DSCN6435The impact of the international response to Uganda’s any-gay laws is starting to be seen. IRIN estimates that 37% of Uganda’s annual health budget is dependent on development aid from outside. So far, “Project and budget support worth about US$140 million has been suspended or redirected by the World Bank, US and several European countries, including Sweden, the Netherlands, Norway and Denmark,” which represents about half or 20% of the health budget.

IRIN shares the concerns of a senior Ugandan official who explains that, “We have a crisis. The government has been forced to review its priorities and make readjustments as donors have withheld aid. We are seeing stagnation of social services and public investments. The civil servants have not been paid their salaries [in February].” Even AIDS activists are concerned about the humanitarian impact of such suspensions.

While the situation certainly bodes ill for people with AIDS, TB, malaria and other health problems, it more than demonstrates the difficulties when national health and development budgets are dependent on outside resources.  World Malaria Day for 2014 continues with the previous theme of investing in malaria. Clearly when countries won’t or can’t direct their own national resources to health, the population will suffer.

Even without the political strings attached to aid, aid is not sustainable in the long run. Industrialized countries, through bilateral and multilateral contributions and their citizens, through NGOs, not only grow fatigued, but also run short of funds.

Uganda is entering the realm of oil producing nations. Hopefully more resources will in fact be available, unless the country follows the example of other oil nations where more oil funds wind up in Swiss banks than in health and social services.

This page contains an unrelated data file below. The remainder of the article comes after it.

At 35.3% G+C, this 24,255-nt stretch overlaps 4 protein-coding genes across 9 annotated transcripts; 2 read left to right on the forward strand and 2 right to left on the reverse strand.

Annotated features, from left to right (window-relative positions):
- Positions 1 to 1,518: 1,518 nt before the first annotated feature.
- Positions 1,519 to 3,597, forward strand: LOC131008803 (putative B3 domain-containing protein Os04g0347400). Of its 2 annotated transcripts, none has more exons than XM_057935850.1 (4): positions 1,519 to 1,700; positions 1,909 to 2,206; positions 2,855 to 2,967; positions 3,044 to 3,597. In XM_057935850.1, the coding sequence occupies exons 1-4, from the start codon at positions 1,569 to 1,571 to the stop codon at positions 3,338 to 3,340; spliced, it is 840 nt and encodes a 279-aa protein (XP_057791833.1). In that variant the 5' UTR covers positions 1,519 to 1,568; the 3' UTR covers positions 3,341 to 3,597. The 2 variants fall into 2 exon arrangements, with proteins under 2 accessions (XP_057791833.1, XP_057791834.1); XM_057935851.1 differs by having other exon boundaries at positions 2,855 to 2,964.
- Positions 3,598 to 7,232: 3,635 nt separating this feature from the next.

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IRIN has been a strong source of news and information for our postings. Please look at the new posting on IRIN’s website concerning its future. “You may have seen some public discussion recently about IRIN’s future, arising most recently from this online petition, an independent initiative launched by a US-based reader last week. In the interest of clarity we are taking this opportunity to let you know ourselves what is happening. Full report.”

Malaria Elimination in a Challenging Human Rights Environment

A new article by Wickramage and Galappaththy raises numerous challenges facing a country like Sri Lanka that is approaching malaria elimination.  Human trafficking takes people from a malaria free zone, transits them through malarious areas in West Africa, and then in this case they are rescued and returned home, some carrying malaria parasites.

the-spatial-limits-of-malaria-transmission-maps-in-sri-lanka-2010-sm.jpgOther island nations are also addressing the problem of preventing future reintroduction of malaria, but they are not in a post-conflict situation that creates what Wickramage and Galappaththy euphemistically called “irregular migrants.” Seychelles has addressed both vector control as well as provision of malaria chemoprophylaxis and health education to outbound citizens.